As more businesses adopt hybrid work models and undergo rapid digital transformation to cope with the Covid-19 challenges, it also exposed more cyber attacks to surface against the organisations and make them more vulnerable to the security breaches in 2022, industry experts warn.
It is no longer enough for organisations to assume they are safe by simply monitoring security tools and ensuring they are detecting malicious code, Harish Chib, vice president for Middle East and Africa at British security firm Sophos, told The National.
“Defenders must investigate alerts, even ones which in the past may have been insignificant, as these common intrusions have blossomed into the foothold necessary to take control of [the] entire networks," said Mr Chib.
Global cyber-crime costs are expected to surge by nearly 15 per cent on a yearly basis over the next four years to reach $10.5 trillion annually by 2025, up from $3tn in 2015, according to the California researcher Cybersecurity Ventures.
Cyber-crime costs include stealing and destruction of data, stolen money, lost productivity, theft of intellectual property, theft of personal and financial data, fraud, post-attack interruption to the normal course of business, investigation cost, retrieval and deletion of compromised data and systems. This is in addition to the reputational harm caused to the enterprises.
Continued investment in businesses’ “legacy mindset and traditional security set-ups” will not work, no matter how much budget is thrown their way, experts said.
“Organisations need to recognise that cyber resilience is not about preventing every attack, it’s about identifying and recovering from attacks before material damage is done,” said Ammar Enaya, regional director for Middle East, Turkey and North Africa at California-based company Vectra AI, which uses artificial intelligence to detect cyber attacks.
There is a wide gap between the cyber security and the businesses’ core operations, and the security is still not seen as a set of business processes that need to be improved, Sam Curry, chief security officer of Boston-based security firm Cybereason, told The National.
“Detecting and responding to a breach are not about just buying products that you think will solve your security vulnerabilities … they are about having the right people, doing the right things and continuously improving on a daily basis. This is true about stopping ransomware, stopping supply chain attacks and managing risk correctly,” Mr Curry said.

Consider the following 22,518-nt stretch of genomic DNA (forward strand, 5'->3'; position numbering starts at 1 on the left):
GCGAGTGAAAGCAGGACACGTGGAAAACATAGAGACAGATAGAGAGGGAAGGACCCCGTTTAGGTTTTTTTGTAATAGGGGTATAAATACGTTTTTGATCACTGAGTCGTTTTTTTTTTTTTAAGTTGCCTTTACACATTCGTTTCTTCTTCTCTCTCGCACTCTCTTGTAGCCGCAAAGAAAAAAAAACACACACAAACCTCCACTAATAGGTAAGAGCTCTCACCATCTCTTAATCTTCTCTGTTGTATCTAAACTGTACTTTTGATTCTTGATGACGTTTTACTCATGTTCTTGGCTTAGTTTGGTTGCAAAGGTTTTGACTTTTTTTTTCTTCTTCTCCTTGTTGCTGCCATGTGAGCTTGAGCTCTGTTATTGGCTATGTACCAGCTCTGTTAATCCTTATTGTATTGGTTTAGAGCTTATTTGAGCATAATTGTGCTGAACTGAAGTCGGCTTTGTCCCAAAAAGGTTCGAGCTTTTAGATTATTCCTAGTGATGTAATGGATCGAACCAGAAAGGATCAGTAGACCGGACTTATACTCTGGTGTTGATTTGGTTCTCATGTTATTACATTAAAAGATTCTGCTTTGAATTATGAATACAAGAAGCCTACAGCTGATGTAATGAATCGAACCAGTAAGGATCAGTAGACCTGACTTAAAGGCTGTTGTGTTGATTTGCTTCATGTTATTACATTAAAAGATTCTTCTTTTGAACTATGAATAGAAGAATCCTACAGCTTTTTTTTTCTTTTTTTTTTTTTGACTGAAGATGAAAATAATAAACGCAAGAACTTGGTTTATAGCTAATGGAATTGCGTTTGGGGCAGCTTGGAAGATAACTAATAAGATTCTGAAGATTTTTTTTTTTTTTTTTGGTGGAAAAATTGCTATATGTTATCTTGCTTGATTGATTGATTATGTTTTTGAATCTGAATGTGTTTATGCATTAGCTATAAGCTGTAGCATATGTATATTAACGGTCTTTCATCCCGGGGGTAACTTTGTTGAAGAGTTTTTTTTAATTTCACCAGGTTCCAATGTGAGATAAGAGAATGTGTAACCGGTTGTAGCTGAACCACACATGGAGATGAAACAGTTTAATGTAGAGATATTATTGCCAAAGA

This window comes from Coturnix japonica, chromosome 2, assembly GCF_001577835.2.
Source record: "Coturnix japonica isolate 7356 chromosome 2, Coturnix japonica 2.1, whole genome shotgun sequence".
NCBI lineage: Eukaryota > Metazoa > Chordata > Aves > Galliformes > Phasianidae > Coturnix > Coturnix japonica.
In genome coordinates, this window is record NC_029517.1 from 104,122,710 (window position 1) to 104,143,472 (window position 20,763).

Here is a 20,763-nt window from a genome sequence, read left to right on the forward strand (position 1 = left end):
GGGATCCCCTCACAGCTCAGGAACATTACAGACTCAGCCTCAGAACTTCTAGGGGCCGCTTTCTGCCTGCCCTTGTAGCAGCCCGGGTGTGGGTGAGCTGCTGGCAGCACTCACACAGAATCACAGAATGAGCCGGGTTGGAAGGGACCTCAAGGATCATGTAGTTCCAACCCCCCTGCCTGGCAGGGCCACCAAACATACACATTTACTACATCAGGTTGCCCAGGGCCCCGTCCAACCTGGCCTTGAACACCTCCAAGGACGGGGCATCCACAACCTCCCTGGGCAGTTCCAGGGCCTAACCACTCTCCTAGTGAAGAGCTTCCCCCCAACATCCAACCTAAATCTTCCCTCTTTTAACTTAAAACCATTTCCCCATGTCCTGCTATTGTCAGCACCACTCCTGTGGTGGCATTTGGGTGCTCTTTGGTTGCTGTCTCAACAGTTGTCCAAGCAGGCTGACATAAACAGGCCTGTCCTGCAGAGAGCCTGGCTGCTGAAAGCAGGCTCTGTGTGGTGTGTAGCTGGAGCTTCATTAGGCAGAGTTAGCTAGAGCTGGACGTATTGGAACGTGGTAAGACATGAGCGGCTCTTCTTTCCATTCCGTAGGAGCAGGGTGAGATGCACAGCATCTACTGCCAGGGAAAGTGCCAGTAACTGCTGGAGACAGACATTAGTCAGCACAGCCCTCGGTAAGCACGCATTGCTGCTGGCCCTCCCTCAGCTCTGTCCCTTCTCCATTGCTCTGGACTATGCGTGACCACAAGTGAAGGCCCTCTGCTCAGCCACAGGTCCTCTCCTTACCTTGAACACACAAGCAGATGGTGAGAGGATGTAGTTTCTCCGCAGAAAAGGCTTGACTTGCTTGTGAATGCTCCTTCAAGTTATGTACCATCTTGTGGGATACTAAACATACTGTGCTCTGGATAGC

The global cyber security market size is forecast to grow to $345.4 billion by 2026, a jump of more than 58.5 per cent from $217.9bn this year, according to Statista.
Cyber security is the practice of protecting computer information systems, hardware, network and confidential data from cyber attacks. An increasing awareness of cyber threats led to a rising investment in cyber security infrastructure worldwide, industry experts said.
Regardless of how the cyber crime industry grows in the next few years, there are two primary attack vectors that make businesses more vulnerable to attacks, according to Morey Haber, chief security officer at US cyber security firm BeyondTrust.
“First, the lack of secure credential management including privileged credentials," Mr Haber said. "This includes insecure passwords, reused passwords, shared credentials and the continued use of single factor authentication.
“Second is the poor patch management based on identifiable vulnerabilities that can cause remote exploitation by a threat actor.”
Cyber crimes globally have risen amid a rise in remote working and a rapid digital increase owing to the Covid-19 pandemic, according to IBM.
The average global cost of a data breach rose about 10 per cent a year to $4.2 million over the past one year, it said. The US continued to top the list, with average costs of $9m, up from $8.6m a year ago, followed by Saudi Arabia and the UAE at $6.9m. Canada ($5.4m), Germany ($4.9m) and Japan ($4.7m) complete the list.
In May, cyber criminals targeted the US company Colonial Pipeline, which ships about 2.5 million barrels of oil each day across the country. It had to pay a ransom of about 75 Bitcoins to regain control of its systems. However, US investigators have said they recovered about 63.7 Bitcoins.
In August, T-Mobile US said cyber attackers breached its computer networks and stole personal details of more than 40 million past, current and prospective customers.
US tech giants Microsoft and Google have committed to invest $20bn and $10bn, respectively, to fight cyber crime over the next five years.
The two companies announced pledges after their chief executives met US President Joe Biden in August and discussed measures to strengthen the country's cyber ecosystem.
“One of the greatest challenges to securely implementing digital transformation is not having enough resources [budget and manpower]. For this reason, our first recommendation is to outsource this aspect to a third-party cyber security firm,” Abed Samhuri, lead at the UAE-based Axon Cyber Institute, told The National.
“Experience has shown repeatedly that technology cannot meet the expectation unless operated by a team of skilled security specialists. The human intelligence is an essential component of a successful cyber defence programme. Technology can be a good preventive measure … but whatever slips through the technology would need the human to analyse, examine and hunt for otherwise hidden intrusions,” said Mr Samhuri.
Axon Cyber Institute – a part of Axon Technologies – is a dedicated cyber security institute offering courses and workshops in all fields.